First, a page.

Welding is a very important joining process and has been used extensively for at least the past 75 years. There is a need to control processes, such as welding, to insure a high quality end result. Over the years there have been many spectacular failures of welded structures, starting with Liberty ship and T-2 tanker failures during WWII, that emphasize this need. Many procedures involving non-destructive and destructive tests are used to study weldments. Metallographic examination can be performed in-situ by grinding an area on the surface of the weld, its heat affected zones and adjacent base metal (the metal being joined that was unaffected by the temperature of the welding process). This is a reasonably non-destructive evaluation. Destructive examination, where a specimen is removed from either the welded assembly or test coupons, is quite commonly performed. Test coupons are often used to qualify the welder and ensure that the techniques and materials chosen will produce a weld with acceptable soundness and mechanical properties. Post mortems of failed weldments are also examined metallographically using sections removed from the welded assembly, generally after non-destructive examination is completed.
Welded structures can be quite large and, in the case of a field failure, flame cutting may be the only way to remove a section for study. This process produces a substantial damaged zone adjacent to the cut, often as wide as 10 – 15 mm. When the section gets to the laboratory, the region damaged by flame cutting must be removed by a much less-damaging cutting method, such as band sawing or abrasive sectioning. Then, the metallographer should cut out coupons using a laboratory abrasive cut-off saw that introduces less damage than production machine shop equipment. Weld samples often tend to be large and irregular in shape. Many will not fit within a standard 1-, 1.25-, 1.5- or 2-inch (25-, 30-, 40- or 50-mm) diameter mold for hot compression molding. In such cases, the metallographer must use large silicone rubber molds, or build a mold using bent sheet metal, coated perhaps with a mold release agent, and glued to a base plate. Then, the specimen is placed inside the mold, and is encapsulated with epoxy resin. After it has cured, the specimen can be ground and polished using a wide variety of semi-automated equipment.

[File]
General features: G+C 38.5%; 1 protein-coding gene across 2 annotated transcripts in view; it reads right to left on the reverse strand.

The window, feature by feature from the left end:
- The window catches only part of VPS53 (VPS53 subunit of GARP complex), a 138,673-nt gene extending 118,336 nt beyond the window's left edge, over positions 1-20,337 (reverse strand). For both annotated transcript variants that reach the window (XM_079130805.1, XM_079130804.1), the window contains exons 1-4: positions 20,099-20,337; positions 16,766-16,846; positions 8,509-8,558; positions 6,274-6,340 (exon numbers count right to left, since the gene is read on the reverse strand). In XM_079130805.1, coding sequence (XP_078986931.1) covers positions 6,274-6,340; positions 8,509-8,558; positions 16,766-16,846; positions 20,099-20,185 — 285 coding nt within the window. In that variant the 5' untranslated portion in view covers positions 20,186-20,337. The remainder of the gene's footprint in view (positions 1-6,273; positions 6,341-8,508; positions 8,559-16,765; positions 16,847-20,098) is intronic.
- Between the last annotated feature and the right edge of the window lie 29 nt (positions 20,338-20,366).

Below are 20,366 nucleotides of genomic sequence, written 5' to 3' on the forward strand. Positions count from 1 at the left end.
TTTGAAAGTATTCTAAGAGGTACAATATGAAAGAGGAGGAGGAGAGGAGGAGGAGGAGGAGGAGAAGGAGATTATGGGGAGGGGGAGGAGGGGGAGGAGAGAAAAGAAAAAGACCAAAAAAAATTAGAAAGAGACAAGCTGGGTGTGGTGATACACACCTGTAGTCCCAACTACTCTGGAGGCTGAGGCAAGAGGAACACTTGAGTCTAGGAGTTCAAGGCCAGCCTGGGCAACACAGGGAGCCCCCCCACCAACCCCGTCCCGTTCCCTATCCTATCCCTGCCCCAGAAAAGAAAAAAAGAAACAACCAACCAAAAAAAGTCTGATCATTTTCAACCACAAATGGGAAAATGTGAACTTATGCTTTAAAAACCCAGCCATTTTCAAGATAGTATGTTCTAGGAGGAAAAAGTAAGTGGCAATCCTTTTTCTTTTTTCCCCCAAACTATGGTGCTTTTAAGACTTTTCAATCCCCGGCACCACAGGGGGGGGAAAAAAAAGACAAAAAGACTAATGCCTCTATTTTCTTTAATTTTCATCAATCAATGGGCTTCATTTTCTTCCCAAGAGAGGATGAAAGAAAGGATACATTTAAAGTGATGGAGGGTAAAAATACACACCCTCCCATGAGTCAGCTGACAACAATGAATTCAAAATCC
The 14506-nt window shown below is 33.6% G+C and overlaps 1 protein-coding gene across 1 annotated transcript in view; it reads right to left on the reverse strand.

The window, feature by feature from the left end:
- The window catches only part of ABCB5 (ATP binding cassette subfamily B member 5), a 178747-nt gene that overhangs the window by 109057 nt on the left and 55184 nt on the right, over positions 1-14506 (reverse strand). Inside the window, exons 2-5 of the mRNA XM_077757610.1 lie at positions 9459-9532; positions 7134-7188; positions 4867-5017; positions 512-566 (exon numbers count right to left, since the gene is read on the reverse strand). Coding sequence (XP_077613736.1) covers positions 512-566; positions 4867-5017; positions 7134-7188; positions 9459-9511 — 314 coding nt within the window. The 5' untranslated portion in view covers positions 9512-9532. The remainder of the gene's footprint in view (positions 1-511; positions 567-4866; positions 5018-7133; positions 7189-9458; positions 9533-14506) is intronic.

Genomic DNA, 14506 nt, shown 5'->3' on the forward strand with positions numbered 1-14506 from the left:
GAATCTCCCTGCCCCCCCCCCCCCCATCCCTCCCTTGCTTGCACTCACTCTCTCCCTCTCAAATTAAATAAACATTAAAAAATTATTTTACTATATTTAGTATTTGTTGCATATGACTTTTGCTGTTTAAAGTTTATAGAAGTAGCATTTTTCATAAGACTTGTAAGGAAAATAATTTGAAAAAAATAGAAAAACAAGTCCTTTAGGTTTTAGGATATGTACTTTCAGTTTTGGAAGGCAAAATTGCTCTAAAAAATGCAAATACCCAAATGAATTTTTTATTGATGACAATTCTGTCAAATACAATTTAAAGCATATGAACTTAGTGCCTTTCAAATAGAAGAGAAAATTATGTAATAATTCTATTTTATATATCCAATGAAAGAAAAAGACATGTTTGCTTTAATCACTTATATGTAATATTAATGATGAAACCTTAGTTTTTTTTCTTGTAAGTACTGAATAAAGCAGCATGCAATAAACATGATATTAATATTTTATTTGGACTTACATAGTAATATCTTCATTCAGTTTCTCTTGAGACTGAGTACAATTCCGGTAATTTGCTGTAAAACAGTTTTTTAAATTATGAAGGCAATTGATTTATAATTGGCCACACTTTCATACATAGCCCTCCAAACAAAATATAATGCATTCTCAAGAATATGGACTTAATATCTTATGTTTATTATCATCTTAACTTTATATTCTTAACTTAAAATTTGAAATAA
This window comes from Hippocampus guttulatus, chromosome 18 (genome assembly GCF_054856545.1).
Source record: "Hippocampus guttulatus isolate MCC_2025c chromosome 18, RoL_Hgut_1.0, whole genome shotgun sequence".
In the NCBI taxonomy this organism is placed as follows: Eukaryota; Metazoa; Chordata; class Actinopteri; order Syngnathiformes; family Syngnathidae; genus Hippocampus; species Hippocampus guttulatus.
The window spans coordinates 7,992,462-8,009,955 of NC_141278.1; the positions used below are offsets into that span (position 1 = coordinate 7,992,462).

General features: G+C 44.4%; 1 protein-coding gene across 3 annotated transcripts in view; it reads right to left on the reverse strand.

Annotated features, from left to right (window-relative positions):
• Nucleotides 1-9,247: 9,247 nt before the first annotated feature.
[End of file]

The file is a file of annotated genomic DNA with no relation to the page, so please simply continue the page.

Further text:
The specimen is examined in the as-polished condition for voids of different types, such as porosity from gas evolution or shrinkage cavities, cracks that may be present in either the weld metal or the heat affected zone, regions where the weld metal did not penetrate (lack of fusion or lack of penetration) and for nonmetallic inclusions associated with the welding operation, chiefly slag-type in nature. Then, the metallographer will etch the specimen to study both the macrostructure and the microstructure using an etchant appropriate for the alloy. In some cases, the weld metal is of sufficiently different composition that an etchant chosen to etch the base metal and heat affected zone will not properly reveal the weld metal structure, and vice versa. If the specimen has been polished, the macrostructural details are usually adequately revealed by the etchant used to reveal the microstructure. In some studies, the metallographer will macroetch the specimen after grinding and study the macrostructure. This specimen is not suitable for microstructural examination until it is polished.
Most etchants used to reveal the structure of welds are standard general-purpose etchants. After examination with such an etch, it may prove to be valuable to use a color etching technique, as these can be far more sensitive for revealing grain structure, segregation and residual strain and deformation. However, these etchants are not widely used. Their use does require a very well prepared specimen for good results. But this level of perfection is easily achieved with modern equipment and consumable products. Figure 1 shows an example of the superiority of color etching over standard etchants in revealing the grain structure of a low-carbon steel weld.
Figure 1. Example of a welded low-carbon steel etched with 2% nital (left) and Klemm’s I (right) showing the clear superiority of color etching in revealing the grain structure. The as-cast weld metal is shown at the far left and the base metal is shown at the far right, above the µm bar. In between, we see the heat affected zone starting with coarse irregular grains adjacent to the fusion line, progressing to finer more uniformly shaped grains, then to columnar grains and finally to the very fine-grained equiaxed ferrite grains in the base metal.
George Vander Voort has a background in physical, process and mechanical metallurgy and has been performing metallographic studies for 45 years. He is a long-time member of ASTM Committee E-4 on metallography and has published extensively in metallography and failure analysis. He regularly teaches MEI courses for ASM International and is now doing webinars. He is a consultant for Struers Inc. and will be teaching courses soon for them. He can be reached at 1-847-623-7648, EMAIL: firstname.lastname@example.org and through his web site: www.georgevandervoort.com
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